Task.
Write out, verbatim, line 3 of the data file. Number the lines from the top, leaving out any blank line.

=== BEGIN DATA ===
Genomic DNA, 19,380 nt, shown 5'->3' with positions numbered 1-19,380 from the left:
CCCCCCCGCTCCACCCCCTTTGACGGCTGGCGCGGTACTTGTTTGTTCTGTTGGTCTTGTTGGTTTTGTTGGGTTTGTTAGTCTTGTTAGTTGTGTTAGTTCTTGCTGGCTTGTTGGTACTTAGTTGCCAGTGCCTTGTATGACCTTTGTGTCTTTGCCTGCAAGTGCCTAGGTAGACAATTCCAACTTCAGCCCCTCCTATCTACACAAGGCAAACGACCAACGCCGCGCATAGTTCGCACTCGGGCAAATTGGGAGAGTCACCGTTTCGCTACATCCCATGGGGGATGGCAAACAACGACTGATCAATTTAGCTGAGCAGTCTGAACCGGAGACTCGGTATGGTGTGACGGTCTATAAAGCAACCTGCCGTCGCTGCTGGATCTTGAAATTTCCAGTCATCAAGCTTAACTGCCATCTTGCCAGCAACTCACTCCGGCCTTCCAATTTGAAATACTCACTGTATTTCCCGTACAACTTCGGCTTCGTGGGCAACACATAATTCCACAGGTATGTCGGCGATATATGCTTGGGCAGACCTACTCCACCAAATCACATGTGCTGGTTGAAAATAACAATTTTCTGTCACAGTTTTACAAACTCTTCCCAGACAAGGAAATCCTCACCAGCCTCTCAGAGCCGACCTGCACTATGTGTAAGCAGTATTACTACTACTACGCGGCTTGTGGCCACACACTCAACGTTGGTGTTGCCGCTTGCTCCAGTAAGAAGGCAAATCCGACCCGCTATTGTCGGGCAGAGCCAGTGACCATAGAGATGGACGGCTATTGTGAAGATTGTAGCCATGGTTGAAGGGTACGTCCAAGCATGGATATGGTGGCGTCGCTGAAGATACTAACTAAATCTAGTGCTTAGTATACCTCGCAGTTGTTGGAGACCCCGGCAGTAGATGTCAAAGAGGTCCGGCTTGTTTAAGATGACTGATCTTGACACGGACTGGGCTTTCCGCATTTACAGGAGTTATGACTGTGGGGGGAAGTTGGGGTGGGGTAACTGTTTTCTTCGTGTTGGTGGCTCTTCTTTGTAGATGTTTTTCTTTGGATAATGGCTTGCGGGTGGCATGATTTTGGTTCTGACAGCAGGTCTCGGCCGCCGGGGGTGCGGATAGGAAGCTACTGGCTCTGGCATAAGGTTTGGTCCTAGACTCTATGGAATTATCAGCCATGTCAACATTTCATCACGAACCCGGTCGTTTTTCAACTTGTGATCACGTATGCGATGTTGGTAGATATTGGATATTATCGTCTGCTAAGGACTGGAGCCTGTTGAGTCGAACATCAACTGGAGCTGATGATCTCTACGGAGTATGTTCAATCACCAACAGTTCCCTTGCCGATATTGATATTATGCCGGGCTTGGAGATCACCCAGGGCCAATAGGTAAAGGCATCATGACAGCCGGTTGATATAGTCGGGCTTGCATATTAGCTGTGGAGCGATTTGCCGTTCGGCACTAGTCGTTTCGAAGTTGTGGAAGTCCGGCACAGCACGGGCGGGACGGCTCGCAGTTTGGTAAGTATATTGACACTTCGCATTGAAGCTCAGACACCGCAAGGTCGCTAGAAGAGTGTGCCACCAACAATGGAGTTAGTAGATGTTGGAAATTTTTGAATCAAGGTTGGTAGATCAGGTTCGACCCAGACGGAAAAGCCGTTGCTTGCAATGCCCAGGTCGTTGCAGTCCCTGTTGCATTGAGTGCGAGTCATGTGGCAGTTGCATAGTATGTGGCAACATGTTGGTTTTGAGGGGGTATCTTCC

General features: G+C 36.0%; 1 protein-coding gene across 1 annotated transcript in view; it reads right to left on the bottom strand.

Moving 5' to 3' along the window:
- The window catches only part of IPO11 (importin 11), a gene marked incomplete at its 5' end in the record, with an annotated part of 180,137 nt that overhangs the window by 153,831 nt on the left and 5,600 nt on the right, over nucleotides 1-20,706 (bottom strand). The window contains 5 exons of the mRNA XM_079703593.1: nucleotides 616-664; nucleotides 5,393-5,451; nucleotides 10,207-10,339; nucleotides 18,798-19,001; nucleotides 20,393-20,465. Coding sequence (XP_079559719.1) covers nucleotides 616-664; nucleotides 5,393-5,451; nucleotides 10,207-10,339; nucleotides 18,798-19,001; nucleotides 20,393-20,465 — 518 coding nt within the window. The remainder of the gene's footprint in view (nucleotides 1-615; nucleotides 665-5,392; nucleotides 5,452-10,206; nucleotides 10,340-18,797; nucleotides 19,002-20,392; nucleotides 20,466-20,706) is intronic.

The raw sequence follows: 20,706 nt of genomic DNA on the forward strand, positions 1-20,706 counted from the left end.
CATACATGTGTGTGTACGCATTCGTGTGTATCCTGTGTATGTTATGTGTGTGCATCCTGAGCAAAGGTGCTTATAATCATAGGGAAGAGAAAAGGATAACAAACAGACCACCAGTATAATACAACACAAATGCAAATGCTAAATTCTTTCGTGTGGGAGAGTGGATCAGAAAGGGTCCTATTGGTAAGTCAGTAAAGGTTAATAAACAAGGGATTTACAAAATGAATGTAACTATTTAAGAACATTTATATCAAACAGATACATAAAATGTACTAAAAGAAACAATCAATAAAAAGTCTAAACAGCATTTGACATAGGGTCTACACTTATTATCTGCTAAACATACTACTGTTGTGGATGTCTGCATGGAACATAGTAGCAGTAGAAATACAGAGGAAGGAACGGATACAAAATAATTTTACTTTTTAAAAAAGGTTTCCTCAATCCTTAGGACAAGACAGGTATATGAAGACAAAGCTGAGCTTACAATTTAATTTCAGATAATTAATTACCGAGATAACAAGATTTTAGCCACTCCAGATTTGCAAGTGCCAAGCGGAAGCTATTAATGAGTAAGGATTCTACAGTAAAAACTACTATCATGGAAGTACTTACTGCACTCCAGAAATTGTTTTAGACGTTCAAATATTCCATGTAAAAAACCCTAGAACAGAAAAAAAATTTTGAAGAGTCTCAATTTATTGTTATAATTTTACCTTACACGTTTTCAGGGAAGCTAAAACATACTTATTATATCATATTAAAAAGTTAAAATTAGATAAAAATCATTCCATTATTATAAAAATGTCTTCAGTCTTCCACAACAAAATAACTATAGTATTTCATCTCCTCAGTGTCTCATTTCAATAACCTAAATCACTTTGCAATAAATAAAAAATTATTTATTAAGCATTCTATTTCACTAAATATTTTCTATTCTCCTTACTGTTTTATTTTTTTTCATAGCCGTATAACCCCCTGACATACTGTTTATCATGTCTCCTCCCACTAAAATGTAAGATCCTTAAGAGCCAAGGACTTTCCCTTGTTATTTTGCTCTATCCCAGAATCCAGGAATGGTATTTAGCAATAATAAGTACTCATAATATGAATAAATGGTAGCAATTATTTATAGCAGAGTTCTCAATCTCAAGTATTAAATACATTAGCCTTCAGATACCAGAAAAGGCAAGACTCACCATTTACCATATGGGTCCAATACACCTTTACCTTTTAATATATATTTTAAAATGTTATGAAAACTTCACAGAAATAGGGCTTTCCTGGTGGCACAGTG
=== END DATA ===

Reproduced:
General features: G+C 36.0%; 1 protein-coding gene across 1 annotated transcript in view; it reads right to left on the bottom strand.